MSD Manual

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Cancer Screening Recommendations*

Cancer Screening Recommendations*



Lung cancer

Low-dose computed tomography (CT)

Yearly in people who smoke or who quit smoking less than 15 years ago (and smoked at least a certain amount) who are between ages 50 and 80

Colorectal cancer

Stool examination for occult blood or immunohistochemical test

Yearly from age 45 to 75†

Stool DNA test

Multi-target stool DNA test every 3 years from age 45 to 75†

Sigmoidoscopic or colonoscopic examination

Every 5 years from age 45 to 75† (sigmoidoscopy)

Every 10 years from age 45 to 75† (colonoscopy)

Computed tomography colonography

Every 5 years from age 45 to 75†

Prostate cancer

Blood test for prostate-specific antigen (PSA)

The benefit of screening is uncertain, so men age 50 or older and their doctors should discuss the possible risks and benefits of screening

African American men and men whose father or brother developed prostate cancer before age 65 should have this discussion at age 45

Cervical cancer

Papanicolaou (Pap) test and/or human papillomavirus (HPV) test

HPV test only or Pap test plus HPV test in women ages 21 to 65†

Recommended starting age and frequency of screening varies from every 3 to 5 years depending on age, screening test, and medical organization guidelines

Breast cancer


Women ages 40–44: Option to start yearly screening

Women ages 45–54: Yearly

Women ≥ 55: Every 2 years; screening continues as long as woman is expected to live at least 10 more years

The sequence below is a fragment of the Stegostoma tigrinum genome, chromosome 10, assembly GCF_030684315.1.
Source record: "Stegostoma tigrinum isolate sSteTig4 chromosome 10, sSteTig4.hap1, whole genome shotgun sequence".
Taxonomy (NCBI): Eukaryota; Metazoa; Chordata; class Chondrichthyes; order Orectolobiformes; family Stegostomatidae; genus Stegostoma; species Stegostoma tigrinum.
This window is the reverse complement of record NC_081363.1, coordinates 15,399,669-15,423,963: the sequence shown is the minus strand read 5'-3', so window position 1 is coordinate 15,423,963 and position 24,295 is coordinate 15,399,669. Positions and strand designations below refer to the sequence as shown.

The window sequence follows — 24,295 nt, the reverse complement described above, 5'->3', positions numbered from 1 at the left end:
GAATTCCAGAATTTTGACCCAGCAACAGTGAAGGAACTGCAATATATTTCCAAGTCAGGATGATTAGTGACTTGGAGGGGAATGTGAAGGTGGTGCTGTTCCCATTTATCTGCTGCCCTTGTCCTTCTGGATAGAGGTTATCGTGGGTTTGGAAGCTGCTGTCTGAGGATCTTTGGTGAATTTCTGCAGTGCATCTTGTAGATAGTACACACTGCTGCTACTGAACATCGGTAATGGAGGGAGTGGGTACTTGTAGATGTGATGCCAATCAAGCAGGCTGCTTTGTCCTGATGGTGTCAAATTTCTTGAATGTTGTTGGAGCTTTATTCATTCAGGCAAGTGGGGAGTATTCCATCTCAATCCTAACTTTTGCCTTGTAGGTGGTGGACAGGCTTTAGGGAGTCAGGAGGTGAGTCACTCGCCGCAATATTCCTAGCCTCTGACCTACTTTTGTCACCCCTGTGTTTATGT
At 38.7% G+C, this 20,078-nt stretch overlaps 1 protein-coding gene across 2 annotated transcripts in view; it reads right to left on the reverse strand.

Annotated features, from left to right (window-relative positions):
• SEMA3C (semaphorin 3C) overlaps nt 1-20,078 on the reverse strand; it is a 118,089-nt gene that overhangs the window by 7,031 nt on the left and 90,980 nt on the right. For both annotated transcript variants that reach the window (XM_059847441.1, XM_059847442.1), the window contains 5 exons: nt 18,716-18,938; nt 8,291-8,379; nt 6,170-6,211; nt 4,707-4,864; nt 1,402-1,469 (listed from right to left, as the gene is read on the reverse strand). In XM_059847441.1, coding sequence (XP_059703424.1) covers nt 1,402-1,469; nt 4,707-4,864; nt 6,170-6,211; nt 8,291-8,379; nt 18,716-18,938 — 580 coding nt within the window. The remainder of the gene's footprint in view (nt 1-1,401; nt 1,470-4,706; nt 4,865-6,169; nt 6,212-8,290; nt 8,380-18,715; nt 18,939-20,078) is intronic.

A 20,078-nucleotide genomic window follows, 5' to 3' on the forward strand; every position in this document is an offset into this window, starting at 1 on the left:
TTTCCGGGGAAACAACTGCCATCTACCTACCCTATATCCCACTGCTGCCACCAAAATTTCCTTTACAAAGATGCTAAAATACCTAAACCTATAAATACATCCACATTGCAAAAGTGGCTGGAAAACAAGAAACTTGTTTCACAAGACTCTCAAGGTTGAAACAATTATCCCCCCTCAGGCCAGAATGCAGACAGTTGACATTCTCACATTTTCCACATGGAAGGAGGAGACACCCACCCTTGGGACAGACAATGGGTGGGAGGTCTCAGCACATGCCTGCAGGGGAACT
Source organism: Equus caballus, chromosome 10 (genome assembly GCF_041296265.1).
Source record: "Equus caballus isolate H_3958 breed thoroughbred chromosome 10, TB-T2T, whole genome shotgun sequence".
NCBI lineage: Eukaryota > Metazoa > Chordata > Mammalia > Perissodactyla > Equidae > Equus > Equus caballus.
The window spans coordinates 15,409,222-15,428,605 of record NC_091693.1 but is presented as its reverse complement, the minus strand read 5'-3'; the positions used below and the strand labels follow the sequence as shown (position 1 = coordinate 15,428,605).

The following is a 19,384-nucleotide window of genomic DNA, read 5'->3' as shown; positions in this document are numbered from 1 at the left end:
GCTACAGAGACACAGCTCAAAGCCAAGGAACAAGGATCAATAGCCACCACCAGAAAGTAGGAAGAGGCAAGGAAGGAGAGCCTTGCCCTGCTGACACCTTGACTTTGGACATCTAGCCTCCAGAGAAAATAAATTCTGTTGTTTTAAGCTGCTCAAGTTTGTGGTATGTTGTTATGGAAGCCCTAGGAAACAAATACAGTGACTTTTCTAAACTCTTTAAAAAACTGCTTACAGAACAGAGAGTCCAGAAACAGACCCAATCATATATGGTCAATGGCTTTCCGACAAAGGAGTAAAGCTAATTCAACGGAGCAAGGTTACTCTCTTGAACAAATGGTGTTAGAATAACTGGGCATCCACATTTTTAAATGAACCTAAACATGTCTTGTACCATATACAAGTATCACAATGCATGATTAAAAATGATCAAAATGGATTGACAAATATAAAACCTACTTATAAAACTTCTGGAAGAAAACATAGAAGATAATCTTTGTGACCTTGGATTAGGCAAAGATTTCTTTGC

* Recommendations for screening are influenced by many factors. These screening recommendations, based primarily on those of the American Cancer Society, are for people with an average risk of cancer who have no symptoms of cancer. For people with a higher risk, such as those with a strong family history of certain cancers or those who have had a previous cancer, screening may be recommended more frequently or to start at a younger age. Screening tests other than those listed here may also be recommended. Other organizations, such as the U.S. Preventive Services Task Force, may have slightly different recommendations, which are included here for some cancers. A person's physician can help the person decide when to begin screening and which tests should be used.

† Some screening recommendations include a starting age and stopping age. The decision to continue screening after the stopping age is based on a discussion with a doctor about the risks and benefits.